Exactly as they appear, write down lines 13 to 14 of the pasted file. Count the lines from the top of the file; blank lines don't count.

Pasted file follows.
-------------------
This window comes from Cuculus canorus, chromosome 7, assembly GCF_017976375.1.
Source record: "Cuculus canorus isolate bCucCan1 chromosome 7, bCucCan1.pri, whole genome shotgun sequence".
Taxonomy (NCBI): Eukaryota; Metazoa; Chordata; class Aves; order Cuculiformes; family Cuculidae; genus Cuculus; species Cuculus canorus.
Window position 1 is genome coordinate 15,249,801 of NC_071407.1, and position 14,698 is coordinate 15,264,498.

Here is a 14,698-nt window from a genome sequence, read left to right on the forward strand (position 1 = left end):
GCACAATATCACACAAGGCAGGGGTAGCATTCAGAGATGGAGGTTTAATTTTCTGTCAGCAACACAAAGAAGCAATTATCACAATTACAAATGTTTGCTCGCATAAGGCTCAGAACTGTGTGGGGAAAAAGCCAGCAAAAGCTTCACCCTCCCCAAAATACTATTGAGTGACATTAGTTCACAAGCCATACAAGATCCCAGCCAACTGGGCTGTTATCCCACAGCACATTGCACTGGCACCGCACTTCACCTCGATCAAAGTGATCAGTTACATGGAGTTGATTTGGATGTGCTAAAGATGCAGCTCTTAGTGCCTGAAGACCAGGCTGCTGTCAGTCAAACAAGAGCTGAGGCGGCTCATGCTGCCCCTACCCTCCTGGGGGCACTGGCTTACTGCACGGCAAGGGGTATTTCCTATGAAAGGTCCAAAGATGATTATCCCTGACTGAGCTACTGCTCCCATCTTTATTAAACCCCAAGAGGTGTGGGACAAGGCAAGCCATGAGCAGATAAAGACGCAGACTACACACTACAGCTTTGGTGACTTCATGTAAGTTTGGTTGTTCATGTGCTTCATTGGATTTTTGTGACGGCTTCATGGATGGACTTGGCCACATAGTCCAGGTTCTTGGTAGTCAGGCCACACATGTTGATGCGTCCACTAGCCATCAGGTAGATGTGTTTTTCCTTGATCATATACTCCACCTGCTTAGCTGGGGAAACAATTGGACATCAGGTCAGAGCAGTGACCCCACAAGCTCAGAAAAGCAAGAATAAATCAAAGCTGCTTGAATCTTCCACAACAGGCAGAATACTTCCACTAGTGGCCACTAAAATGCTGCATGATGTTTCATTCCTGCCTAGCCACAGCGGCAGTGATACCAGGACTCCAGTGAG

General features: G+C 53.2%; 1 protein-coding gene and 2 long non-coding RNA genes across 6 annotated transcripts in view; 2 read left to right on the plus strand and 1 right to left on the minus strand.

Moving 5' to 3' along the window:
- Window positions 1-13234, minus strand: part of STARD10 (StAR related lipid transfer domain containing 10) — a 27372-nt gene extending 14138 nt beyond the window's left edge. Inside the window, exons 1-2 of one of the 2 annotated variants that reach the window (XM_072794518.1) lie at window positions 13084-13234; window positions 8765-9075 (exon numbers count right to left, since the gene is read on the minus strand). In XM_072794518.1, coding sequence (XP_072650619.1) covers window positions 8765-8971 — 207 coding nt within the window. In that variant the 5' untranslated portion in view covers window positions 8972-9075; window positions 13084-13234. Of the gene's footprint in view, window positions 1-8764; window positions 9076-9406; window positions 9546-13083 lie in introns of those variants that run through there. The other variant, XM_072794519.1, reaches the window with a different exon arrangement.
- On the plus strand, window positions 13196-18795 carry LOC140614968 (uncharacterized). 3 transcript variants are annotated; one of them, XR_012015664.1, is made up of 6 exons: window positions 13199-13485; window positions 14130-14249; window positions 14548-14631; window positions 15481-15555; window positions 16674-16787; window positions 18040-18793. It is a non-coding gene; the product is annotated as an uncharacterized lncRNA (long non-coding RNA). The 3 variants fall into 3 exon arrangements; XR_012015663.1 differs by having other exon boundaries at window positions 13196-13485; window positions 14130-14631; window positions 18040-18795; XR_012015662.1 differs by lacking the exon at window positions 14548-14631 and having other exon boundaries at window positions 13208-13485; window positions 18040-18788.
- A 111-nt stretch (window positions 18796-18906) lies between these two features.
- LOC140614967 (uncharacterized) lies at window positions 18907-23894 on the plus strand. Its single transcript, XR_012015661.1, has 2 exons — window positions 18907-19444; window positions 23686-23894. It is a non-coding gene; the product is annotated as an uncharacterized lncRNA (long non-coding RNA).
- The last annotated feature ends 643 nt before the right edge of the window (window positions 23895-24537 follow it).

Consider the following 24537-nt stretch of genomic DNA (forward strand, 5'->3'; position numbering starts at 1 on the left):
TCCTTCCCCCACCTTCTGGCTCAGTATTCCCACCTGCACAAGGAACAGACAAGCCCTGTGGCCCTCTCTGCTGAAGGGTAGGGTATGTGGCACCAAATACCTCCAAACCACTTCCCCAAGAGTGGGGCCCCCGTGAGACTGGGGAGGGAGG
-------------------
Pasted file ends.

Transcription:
- The last annotated feature ends 643 nt before the right edge of the window (window positions 23895-24537 follow it).

Consider the following 24537-nt stretch of genomic DNA (forward strand, 5'->3'; position numbering starts at 1 on the left):